De Prufundis, an essay in the form of a letter written during imprisonment by Oscar Wilde, has such a beautiful ending.
Wild imagines how he would feel on the day of release, and he thinks of the flowers that would greet him.
I tremble with pleasure when I think that on the very day of my leaving prison both the laburnum and the lilac will be blooming in the gardens, and that I shall see the wind stir into restless beauty the swaying gold of the one, and make the other toss the pale purple of its plumes, so that all the air shall be Arabia for me.
Then the essay ends as Wilde ponders how he would still be rejected by society, but would be made whole by nature, who would cleanse him in great waters.
Society, as we have constituted it, will have no place for me, has none to offer; but Nature, whose sweet rains fall on unjust and just alike, will have clefts in the rocks where I may hide, and secret valleys in whose silence I may weep undisturbed. She will hang the night with stars so that I may walk abroad in the darkness without stumbling, and send the wind over my footprints so that none may track me to my hurt: she will cleanse me in great waters, and with bitter herbs make me whole.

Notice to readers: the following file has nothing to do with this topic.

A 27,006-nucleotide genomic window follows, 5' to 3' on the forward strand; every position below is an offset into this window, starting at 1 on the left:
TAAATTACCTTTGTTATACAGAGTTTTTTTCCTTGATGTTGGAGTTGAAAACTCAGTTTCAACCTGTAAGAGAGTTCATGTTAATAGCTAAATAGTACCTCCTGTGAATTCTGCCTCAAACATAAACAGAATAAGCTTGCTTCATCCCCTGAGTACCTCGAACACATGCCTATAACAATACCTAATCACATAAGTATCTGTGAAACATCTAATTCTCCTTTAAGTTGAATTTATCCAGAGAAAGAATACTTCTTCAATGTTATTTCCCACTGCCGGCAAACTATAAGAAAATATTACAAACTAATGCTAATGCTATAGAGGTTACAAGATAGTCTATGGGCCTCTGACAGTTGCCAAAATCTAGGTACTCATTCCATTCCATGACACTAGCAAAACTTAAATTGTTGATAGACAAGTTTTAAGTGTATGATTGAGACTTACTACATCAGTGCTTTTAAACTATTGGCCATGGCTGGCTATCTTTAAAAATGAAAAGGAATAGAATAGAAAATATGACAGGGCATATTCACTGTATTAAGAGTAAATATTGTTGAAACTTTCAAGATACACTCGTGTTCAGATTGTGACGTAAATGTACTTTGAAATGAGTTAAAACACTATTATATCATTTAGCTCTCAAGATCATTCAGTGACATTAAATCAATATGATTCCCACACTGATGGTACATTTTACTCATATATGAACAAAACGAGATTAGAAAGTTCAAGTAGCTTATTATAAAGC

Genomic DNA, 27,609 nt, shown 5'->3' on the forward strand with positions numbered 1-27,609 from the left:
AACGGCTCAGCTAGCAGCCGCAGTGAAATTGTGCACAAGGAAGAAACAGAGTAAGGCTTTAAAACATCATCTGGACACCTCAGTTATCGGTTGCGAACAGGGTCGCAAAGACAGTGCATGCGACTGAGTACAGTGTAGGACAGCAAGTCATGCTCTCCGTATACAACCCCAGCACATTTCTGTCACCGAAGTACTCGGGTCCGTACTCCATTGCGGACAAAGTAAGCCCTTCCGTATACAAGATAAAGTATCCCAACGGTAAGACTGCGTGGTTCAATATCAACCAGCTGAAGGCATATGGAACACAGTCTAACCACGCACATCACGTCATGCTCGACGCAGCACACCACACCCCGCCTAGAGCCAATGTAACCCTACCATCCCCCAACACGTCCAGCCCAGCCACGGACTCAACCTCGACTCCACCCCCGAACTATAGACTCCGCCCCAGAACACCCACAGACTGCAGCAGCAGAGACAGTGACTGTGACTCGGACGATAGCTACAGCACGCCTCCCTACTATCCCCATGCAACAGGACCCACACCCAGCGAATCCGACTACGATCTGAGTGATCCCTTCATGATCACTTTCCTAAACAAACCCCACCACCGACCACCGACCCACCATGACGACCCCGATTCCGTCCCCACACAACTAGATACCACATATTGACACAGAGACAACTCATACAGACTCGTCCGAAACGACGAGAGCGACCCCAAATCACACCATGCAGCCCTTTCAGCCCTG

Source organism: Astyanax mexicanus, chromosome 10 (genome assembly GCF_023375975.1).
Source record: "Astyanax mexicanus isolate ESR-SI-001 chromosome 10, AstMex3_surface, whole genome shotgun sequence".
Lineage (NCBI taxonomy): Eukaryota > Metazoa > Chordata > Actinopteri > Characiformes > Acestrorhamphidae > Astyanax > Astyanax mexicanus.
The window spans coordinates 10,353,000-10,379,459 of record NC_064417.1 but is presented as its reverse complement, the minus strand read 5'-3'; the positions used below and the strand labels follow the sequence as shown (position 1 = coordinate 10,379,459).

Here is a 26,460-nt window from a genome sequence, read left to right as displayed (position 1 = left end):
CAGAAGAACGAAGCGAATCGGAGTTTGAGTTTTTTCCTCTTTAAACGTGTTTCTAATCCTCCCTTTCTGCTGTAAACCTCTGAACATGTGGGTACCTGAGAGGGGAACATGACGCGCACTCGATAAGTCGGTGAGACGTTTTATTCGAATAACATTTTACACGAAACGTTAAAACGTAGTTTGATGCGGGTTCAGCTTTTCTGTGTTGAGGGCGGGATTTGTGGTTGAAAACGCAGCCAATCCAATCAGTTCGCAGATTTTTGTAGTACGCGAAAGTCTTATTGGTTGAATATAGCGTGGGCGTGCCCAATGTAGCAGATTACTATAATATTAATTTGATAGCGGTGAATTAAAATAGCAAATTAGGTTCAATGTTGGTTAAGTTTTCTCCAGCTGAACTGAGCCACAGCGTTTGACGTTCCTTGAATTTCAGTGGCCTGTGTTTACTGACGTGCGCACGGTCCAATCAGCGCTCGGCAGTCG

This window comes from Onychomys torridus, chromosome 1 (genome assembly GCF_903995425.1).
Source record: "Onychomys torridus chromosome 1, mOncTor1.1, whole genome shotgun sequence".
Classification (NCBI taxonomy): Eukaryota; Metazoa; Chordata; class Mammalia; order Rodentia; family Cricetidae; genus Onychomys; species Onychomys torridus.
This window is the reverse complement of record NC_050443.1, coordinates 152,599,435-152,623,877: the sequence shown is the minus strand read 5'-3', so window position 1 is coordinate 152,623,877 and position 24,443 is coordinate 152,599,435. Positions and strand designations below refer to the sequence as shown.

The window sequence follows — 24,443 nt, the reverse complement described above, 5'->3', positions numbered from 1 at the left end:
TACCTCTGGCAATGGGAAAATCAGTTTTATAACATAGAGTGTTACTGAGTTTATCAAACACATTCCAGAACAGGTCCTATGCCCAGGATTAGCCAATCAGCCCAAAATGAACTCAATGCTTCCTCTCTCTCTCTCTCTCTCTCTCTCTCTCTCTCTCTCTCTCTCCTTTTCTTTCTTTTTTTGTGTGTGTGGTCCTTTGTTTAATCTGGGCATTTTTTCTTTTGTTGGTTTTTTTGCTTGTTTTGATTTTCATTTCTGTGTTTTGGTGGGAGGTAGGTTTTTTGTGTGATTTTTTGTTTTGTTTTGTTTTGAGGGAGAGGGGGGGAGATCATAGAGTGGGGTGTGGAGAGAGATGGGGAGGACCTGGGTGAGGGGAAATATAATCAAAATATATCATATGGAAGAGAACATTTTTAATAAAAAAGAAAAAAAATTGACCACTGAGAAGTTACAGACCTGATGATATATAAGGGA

When I read this, I realized that all pieces of conventional reasoning about the famous "Mary's Room" thought experiment by Franck Jackson have been missing one crucial thing.
Mary, when she is released from her black-and-white world, and sees the wild flowers for the first time, would not only learn the color qualia but also weep, deeply moved, her very existence shuttered and them made anew, by her encounter with the brave new world.
She has been made whole.